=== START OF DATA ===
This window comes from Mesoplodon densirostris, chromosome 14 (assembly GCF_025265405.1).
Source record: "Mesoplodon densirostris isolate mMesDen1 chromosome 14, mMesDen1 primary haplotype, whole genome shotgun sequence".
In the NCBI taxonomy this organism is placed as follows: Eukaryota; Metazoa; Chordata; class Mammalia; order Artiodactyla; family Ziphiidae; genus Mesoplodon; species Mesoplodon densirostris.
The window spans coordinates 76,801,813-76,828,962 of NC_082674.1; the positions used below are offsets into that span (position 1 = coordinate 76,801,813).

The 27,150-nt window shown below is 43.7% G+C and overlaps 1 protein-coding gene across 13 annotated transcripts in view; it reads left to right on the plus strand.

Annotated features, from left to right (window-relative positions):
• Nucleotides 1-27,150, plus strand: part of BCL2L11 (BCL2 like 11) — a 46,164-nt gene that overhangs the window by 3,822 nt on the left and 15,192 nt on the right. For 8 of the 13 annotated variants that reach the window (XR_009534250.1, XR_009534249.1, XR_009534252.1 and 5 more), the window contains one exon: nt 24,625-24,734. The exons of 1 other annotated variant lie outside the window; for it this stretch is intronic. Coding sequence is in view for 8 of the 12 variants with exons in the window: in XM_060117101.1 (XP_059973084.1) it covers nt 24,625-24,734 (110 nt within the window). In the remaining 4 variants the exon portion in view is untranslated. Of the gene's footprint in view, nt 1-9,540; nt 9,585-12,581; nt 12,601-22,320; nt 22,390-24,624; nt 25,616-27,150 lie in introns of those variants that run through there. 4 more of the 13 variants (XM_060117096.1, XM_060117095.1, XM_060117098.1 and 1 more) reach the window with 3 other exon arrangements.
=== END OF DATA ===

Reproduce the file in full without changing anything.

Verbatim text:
This window comes from Mesoplodon densirostris, chromosome 14 (assembly GCF_025265405.1).
Source record: "Mesoplodon densirostris isolate mMesDen1 chromosome 14, mMesDen1 primary haplotype, whole genome shotgun sequence".
In the NCBI taxonomy this organism is placed as follows: Eukaryota; Metazoa; Chordata; class Mammalia; order Artiodactyla; family Ziphiidae; genus Mesoplodon; species Mesoplodon densirostris.
The window spans coordinates 76,801,813-76,828,962 of NC_082674.1; the positions used below are offsets into that span (position 1 = coordinate 76,801,813).

The 27,150-nt window shown below is 43.7% G+C and overlaps 1 protein-coding gene across 13 annotated transcripts in view; it reads left to right on the plus strand.

Annotated features, from left to right (window-relative positions):
• Nucleotides 1-27,150, plus strand: part of BCL2L11 (BCL2 like 11) — a 46,164-nt gene that overhangs the window by 3,822 nt on the left and 15,192 nt on the right. For 8 of the 13 annotated variants that reach the window (XR_009534250.1, XR_009534249.1, XR_009534252.1 and 5 more), the window contains one exon: nt 24,625-24,734. The exons of 1 other annotated variant lie outside the window; for it this stretch is intronic. Coding sequence is in view for 8 of the 12 variants with exons in the window: in XM_060117101.1 (XP_059973084.1) it covers nt 24,625-24,734 (110 nt within the window). In the remaining 4 variants the exon portion in view is untranslated. Of the gene's footprint in view, nt 1-9,540; nt 9,585-12,581; nt 12,601-22,320; nt 22,390-24,624; nt 25,616-27,150 lie in introns of those variants that run through there. 4 more of the 13 variants (XM_060117096.1, XM_060117095.1, XM_060117098.1 and 1 more) reach the window with 3 other exon arrangements.